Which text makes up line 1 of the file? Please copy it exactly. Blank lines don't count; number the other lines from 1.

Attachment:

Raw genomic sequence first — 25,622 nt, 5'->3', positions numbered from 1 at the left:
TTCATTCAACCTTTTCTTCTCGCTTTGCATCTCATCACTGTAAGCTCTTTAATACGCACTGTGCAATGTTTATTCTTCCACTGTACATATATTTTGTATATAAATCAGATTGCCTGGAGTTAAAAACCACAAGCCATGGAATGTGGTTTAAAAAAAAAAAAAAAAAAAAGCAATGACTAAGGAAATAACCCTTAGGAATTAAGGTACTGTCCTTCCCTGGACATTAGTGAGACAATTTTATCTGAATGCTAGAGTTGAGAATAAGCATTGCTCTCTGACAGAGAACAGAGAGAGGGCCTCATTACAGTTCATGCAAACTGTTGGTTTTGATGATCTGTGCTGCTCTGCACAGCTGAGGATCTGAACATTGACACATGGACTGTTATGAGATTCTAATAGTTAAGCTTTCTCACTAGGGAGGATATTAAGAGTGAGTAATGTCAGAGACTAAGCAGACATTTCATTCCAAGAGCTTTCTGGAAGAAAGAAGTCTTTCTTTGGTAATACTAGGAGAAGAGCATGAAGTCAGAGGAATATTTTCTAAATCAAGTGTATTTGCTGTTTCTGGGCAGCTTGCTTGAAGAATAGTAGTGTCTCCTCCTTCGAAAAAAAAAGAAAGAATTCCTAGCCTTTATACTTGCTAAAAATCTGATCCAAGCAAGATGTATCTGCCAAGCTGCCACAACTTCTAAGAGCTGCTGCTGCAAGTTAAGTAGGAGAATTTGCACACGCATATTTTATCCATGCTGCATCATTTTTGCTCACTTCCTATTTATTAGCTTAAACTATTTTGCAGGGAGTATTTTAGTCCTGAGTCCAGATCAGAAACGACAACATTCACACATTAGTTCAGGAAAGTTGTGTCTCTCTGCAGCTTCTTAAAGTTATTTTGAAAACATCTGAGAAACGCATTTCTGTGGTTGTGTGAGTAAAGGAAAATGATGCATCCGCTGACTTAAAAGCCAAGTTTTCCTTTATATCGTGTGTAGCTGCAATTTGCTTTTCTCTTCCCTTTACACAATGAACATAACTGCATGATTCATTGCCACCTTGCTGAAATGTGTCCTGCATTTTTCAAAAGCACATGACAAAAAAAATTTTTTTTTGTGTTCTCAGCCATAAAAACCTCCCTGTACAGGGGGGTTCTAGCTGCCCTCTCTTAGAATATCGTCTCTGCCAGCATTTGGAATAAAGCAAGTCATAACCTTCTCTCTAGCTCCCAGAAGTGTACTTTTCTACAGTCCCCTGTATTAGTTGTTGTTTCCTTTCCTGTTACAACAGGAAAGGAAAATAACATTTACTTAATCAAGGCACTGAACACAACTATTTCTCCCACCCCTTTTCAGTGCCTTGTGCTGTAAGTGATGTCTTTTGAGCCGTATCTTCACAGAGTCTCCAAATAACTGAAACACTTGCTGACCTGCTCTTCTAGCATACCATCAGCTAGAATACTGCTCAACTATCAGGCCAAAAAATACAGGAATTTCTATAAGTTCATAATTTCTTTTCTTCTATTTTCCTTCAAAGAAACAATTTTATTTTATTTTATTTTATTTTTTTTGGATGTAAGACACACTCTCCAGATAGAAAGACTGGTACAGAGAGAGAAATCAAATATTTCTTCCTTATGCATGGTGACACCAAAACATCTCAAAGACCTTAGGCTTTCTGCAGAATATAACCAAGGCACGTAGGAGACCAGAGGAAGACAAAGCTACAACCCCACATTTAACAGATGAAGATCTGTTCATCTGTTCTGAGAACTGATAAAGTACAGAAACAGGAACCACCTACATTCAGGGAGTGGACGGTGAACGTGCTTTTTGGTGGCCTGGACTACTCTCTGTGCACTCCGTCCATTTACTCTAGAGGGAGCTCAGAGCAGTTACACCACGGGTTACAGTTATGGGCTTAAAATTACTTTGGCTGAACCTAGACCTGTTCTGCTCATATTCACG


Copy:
Raw genomic sequence first — 25,622 nt, 5'->3', positions numbered from 1 at the left: